It has been a quarter-century since the local LGBTQ+ community in Jerusalem has integrated and organized by founding Jerusalem’s LGBTQ+ center, the Jerusalem Open House for Pride and Tolerance (JOH). During this time Jerusalem’s municipality has had an incredibly complex relationship with the JOH, including a few legal battles. Israel’s court system has ruled again and again that the municipality has been discriminating against its residents but unfortunately, it doesn’t seem to be planning on changing this state of affairs.
It isn’t remarkable to encounter discrimination against LGBTQ+ populations. As a Jerusalemite for the past seven years, I often think that the portrayal of Jerusalem as particularly unfriendly to LGBTQ+ folk isn’t necessarily fair or exact. Truthfully, discrimination can be found in most local governments across the globe.
Even so, there is a significant difference between the existence of unfair treatment when one isn’t aware of the error of one’s way, and repetitive and obvious bigotry. It is even worse when the advancement of LGBTQ+ people is easy and beneficial, but public policy is still dictated by the standards of hate and prejudice. Even though Jerusalem’s civil society has shown growing acceptance towards the LGBTQ+ community, with large pride and tolerance marches going through the city center for the past 20 years, our representatives in the city council approach the LGBTQ+ population with dividing and conflicting rhetoric and actions.
In 2020, the Ministry for Social Equality called on local governments in Israel to apply for a very generously budgeted program, to build and strengthen LGBTQ+ communities within them. Over 70 local governments in Israel recognized this rare opportunity and signed on to this project, but Jerusalem – our largest city, our capital – wasn’t among them. Even though LGBTQ+ people in Jerusalem come from incredibly precarious circumstances and need abundant resources, their municipality chose hate over common sense. Jerusalem’s public systems would not offer support to LGBTQ+ people who live in the city, not of their own volition and not even with government funding.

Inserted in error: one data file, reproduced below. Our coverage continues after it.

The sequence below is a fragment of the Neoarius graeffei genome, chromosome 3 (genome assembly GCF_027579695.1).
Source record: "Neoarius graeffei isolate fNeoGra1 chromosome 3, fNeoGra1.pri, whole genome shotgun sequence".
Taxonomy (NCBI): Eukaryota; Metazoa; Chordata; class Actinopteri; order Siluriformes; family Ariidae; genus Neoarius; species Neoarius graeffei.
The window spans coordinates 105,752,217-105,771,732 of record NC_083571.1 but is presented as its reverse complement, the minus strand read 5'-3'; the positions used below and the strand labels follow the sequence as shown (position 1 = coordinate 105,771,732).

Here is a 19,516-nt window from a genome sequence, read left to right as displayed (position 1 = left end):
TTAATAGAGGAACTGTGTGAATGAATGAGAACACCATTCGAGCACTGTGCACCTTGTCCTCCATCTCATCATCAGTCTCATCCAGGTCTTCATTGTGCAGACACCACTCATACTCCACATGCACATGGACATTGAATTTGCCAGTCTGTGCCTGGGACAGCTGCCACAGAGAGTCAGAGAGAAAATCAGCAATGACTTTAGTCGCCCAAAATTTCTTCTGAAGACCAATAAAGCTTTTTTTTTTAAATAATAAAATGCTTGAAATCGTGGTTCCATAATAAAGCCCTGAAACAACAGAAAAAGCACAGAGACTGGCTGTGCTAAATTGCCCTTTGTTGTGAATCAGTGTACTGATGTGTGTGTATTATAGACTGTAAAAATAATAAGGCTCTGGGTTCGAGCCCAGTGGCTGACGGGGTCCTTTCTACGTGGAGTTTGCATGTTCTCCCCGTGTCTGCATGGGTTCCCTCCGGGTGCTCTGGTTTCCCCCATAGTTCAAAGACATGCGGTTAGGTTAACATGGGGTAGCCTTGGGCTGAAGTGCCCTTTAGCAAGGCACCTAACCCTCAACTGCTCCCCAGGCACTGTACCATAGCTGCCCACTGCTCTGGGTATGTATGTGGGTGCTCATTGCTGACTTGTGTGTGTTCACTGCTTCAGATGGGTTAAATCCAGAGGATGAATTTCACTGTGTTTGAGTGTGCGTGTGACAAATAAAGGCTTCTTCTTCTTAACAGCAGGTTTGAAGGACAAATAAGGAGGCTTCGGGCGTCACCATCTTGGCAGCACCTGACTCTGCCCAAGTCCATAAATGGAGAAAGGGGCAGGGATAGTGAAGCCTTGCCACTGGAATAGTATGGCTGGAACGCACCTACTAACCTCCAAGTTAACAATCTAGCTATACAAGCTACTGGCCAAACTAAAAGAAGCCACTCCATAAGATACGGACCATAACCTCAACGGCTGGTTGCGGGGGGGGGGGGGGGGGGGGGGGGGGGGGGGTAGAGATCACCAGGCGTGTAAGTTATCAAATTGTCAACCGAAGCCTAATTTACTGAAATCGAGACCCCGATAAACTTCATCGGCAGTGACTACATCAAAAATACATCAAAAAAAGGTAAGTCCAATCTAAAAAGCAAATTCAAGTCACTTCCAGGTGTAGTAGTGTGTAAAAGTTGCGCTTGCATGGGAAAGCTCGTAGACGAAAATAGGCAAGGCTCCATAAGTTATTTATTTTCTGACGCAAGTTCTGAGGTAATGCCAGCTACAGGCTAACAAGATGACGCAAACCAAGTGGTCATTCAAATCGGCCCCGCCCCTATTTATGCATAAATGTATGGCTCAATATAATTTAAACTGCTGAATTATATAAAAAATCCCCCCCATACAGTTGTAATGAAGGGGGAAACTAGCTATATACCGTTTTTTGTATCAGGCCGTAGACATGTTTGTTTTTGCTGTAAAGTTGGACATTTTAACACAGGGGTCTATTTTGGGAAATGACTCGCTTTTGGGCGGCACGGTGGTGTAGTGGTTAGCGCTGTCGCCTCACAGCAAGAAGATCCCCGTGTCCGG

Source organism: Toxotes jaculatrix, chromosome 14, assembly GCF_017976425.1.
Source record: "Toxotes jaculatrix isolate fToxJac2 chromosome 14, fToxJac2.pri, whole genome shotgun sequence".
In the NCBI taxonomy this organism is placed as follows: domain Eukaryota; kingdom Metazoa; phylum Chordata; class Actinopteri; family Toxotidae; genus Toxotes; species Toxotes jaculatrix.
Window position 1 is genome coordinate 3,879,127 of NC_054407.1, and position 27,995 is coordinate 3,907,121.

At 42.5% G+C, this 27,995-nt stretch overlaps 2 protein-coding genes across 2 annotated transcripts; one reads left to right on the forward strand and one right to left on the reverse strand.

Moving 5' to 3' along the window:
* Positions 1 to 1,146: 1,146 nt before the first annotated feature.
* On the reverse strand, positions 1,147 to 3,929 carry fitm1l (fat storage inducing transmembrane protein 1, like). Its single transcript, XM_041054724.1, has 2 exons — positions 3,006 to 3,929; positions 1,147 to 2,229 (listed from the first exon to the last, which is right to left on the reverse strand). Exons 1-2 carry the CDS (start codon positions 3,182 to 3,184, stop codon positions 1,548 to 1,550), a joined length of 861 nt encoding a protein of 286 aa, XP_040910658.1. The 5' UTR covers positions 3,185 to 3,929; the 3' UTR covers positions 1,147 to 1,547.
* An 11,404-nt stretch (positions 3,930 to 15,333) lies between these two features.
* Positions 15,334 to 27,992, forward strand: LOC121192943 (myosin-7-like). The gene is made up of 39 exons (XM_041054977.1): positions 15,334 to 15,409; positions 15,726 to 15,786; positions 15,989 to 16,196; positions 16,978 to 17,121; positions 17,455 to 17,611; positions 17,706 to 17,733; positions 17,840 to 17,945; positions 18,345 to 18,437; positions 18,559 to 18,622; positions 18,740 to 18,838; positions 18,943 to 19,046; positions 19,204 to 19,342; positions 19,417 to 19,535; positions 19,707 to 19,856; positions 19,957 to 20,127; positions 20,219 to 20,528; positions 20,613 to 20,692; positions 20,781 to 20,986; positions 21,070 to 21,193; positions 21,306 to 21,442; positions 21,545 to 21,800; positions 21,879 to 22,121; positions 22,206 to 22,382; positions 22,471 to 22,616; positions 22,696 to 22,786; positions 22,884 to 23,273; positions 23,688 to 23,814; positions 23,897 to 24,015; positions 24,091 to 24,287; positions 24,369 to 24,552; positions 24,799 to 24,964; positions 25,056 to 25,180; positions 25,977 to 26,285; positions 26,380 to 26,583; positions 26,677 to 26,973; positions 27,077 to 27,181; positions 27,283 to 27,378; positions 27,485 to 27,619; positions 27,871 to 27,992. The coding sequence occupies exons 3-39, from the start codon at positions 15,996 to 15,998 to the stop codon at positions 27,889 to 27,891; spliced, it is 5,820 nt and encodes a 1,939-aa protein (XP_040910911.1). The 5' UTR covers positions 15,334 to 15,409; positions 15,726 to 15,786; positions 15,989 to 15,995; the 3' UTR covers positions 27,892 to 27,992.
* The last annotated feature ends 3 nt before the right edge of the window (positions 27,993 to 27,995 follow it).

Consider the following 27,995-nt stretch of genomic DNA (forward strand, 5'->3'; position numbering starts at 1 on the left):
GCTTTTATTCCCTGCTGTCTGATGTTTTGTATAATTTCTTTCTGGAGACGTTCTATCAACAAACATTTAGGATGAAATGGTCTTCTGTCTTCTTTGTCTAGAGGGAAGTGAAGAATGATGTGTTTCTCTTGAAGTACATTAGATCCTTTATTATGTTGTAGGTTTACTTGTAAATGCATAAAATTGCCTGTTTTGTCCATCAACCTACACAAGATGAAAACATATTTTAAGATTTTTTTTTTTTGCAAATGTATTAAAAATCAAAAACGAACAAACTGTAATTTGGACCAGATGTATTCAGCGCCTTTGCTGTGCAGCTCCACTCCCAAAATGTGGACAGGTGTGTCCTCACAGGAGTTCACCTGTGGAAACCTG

For LGBTQ+ Jerusalemite activists, this decision was a slap in the face but rather than allowing this chance to slip away, they advocated for their brothers and sisters and requested that the government find a way to include them in this historic program. And so the Ministry for Social Equality partnered with the JOH to execute its groundbreaking program within Israel’s capital, targeting disadvantaged populations: Trans people, LGBTQ+ people from ultra-orthodox and Arab backgrounds, and more.
The involvement of the JOH in the providing of government services is a testament to the power of civil organizations. It shows how important civil voices and associations can be for the betterment of our society. If we limit our civil actions to participation in political systems, our voices will be swallowed by politicians who need to be reelected and their thirst for media attention.
In order to hold political discourse that has room for delicate issues of tolerance and humanity, it is crucial for those of us who believe that Jerusalem belongs to everyone to be active and loud. Elected officials can represent us in many ways, but civil society organizations can raise a joint voice in powerful channels too. At a time when politics seem less and less effective, we must consider additional and alternative forms of voicing your opinions – the Jerusalem March for Pride and Tolerance, for instance. The 2022 march will take place on Thursday, June 2.
The writer is community director at the Jerusalem Open House for Pride and Tolerance, which organizes the annual March for Pride and Tolerance in the city.